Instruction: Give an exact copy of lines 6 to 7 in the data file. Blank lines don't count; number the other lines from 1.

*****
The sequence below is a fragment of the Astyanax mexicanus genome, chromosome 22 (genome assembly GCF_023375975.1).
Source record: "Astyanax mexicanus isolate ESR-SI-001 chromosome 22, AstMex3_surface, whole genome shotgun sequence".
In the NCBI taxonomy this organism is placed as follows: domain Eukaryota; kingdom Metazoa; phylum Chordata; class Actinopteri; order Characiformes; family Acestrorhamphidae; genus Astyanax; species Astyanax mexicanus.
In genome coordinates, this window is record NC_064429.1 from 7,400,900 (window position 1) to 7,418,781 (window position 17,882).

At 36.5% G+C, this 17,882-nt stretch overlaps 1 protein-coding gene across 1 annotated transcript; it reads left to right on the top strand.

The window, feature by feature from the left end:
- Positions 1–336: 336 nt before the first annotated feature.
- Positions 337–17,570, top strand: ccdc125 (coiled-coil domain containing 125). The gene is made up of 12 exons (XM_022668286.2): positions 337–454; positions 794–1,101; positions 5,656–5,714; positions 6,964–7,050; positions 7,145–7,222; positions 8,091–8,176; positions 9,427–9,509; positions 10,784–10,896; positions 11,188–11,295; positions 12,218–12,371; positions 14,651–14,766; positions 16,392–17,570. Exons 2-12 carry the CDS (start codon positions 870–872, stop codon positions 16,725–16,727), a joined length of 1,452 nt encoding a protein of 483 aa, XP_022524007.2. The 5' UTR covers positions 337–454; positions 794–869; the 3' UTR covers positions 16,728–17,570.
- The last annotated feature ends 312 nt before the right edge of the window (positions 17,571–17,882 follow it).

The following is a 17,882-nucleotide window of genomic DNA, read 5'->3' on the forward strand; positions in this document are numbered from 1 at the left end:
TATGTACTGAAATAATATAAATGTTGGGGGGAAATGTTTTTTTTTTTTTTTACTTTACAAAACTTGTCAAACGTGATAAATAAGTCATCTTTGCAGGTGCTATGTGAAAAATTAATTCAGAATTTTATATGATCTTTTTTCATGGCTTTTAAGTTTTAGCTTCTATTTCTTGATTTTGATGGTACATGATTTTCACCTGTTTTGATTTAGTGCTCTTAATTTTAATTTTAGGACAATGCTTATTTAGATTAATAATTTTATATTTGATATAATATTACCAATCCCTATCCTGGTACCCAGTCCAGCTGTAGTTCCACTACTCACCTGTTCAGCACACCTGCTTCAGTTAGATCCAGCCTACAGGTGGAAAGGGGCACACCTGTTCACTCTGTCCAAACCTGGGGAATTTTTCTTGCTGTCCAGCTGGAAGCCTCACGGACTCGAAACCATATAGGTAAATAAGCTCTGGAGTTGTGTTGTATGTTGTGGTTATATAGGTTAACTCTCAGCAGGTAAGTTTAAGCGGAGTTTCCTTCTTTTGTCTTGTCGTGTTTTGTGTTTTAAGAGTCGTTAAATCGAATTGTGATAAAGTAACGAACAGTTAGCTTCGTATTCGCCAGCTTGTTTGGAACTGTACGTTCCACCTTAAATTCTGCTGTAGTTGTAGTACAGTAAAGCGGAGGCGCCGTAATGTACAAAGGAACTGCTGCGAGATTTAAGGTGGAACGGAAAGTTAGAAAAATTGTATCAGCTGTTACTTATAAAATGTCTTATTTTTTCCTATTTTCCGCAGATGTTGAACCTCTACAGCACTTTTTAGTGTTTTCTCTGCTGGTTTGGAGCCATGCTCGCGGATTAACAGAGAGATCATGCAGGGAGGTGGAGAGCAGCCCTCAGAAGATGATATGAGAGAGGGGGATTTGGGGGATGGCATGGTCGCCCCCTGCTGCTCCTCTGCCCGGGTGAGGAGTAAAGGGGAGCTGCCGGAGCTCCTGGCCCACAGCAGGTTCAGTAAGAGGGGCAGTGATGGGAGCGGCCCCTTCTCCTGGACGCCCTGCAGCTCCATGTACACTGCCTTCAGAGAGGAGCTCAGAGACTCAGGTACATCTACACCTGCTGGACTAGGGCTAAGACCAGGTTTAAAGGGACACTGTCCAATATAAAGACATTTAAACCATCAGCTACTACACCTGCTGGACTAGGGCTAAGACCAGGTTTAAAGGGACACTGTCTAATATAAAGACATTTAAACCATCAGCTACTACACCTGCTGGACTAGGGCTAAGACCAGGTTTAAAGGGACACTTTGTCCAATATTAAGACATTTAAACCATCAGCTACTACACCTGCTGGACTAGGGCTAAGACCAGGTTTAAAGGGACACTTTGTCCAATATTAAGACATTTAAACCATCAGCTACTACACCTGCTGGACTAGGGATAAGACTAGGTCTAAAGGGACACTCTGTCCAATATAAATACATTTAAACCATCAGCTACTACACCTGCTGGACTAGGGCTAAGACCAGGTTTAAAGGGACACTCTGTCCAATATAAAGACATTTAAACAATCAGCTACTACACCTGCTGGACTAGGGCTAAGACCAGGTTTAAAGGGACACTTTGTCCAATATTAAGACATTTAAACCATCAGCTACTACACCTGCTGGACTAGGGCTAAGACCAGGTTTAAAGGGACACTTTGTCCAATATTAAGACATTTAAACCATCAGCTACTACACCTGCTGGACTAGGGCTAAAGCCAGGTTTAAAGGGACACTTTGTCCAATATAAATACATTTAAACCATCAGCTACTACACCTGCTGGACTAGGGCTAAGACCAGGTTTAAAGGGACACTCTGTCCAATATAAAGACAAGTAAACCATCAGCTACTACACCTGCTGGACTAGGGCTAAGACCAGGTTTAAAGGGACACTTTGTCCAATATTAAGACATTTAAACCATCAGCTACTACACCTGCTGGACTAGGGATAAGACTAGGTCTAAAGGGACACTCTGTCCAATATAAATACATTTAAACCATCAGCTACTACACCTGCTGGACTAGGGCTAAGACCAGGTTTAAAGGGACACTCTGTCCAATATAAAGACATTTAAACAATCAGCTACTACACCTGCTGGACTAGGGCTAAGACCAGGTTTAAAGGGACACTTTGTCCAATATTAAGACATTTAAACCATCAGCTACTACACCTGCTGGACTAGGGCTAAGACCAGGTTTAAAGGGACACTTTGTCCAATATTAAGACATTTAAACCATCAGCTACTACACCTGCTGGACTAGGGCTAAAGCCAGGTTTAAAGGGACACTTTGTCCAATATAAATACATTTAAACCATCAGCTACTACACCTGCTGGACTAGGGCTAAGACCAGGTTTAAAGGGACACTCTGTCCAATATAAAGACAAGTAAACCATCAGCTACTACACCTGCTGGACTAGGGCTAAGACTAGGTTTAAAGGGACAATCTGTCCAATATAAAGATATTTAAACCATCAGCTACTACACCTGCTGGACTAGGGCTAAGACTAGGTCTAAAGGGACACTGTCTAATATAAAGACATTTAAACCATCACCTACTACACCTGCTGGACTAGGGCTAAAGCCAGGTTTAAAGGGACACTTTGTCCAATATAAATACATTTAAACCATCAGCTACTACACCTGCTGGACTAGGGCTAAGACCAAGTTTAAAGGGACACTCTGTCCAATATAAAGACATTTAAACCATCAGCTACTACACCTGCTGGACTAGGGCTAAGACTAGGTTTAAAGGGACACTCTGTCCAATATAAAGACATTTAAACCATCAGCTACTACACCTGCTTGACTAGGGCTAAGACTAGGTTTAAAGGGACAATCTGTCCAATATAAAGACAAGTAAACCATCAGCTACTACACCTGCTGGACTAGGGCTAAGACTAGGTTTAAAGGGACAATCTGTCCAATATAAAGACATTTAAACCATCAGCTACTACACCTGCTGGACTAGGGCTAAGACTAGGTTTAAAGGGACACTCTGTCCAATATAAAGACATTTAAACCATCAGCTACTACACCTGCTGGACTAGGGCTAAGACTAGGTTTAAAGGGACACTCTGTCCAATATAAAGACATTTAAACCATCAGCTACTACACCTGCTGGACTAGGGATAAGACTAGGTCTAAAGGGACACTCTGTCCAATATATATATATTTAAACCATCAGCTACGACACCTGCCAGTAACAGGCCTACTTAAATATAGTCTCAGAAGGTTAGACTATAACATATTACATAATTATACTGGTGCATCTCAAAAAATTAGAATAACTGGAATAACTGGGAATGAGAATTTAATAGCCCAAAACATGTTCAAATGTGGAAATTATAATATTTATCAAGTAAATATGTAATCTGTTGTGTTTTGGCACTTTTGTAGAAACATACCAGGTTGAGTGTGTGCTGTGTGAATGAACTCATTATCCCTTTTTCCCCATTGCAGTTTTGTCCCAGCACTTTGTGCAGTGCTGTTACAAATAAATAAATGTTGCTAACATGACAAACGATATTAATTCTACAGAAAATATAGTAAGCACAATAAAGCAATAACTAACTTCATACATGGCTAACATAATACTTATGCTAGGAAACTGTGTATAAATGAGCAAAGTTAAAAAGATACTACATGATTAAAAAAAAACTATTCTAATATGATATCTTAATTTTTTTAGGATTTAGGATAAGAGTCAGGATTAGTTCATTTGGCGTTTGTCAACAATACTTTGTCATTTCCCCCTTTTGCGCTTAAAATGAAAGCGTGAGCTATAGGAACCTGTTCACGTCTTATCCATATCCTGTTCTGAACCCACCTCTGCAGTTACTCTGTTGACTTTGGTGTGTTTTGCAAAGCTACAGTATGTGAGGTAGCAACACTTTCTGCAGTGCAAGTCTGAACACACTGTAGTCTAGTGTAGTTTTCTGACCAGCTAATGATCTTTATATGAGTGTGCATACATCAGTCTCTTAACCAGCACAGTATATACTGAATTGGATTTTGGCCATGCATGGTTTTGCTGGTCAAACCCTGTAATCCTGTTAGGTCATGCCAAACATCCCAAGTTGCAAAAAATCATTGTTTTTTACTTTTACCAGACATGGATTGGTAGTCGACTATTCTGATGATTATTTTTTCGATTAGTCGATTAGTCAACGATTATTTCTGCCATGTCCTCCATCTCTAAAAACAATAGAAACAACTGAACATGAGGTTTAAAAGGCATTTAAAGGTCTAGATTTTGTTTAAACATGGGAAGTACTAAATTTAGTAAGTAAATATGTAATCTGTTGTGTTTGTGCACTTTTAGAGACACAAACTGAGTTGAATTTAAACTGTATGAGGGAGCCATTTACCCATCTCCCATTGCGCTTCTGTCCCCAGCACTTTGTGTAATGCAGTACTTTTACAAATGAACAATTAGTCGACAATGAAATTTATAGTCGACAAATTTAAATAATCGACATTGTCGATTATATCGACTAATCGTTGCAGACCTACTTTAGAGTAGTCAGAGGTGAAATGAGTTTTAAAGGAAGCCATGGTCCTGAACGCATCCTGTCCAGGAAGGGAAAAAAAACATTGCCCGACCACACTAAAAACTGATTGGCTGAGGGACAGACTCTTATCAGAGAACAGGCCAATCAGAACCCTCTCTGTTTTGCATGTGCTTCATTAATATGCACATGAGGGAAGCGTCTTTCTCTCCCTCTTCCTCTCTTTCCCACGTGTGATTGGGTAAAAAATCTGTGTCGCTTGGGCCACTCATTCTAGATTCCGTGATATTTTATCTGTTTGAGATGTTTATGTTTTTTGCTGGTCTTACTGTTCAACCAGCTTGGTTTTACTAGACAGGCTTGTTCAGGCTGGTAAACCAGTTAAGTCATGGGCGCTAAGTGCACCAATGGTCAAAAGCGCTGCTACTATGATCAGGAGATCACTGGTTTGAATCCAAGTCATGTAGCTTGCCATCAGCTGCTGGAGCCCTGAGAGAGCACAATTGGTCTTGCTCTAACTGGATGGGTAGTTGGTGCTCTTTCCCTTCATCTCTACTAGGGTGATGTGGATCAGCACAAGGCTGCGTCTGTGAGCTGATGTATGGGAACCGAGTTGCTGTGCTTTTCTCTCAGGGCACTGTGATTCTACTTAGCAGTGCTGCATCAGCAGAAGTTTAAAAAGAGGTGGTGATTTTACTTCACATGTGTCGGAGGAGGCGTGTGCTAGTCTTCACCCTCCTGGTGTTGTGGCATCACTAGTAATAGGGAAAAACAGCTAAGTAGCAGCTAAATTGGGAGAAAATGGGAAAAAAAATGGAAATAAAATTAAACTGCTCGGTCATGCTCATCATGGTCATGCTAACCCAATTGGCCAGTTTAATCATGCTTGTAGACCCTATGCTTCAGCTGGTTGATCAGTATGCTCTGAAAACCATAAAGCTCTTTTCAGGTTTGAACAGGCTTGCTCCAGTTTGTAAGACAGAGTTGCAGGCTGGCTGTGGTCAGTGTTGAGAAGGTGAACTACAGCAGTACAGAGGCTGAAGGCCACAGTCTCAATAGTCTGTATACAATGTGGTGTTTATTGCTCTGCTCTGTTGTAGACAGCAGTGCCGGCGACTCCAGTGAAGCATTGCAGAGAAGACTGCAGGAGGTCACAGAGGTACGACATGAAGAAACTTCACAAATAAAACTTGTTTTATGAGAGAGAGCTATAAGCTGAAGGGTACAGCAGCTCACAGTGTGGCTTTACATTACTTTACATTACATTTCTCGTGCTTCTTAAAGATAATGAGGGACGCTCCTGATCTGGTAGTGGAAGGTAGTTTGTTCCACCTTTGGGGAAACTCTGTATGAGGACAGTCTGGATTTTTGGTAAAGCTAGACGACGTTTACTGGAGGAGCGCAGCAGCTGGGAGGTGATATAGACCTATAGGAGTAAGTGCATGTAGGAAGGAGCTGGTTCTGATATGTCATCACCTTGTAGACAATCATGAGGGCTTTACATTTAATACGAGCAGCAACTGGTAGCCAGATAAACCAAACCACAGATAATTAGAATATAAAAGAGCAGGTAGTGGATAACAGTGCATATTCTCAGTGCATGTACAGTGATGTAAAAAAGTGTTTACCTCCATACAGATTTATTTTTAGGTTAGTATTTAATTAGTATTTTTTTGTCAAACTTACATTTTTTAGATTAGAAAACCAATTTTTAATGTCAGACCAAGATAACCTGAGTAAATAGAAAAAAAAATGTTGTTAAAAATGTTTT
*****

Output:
The window, feature by feature from the left end:
- Positions 1–336: 336 nt before the first annotated feature.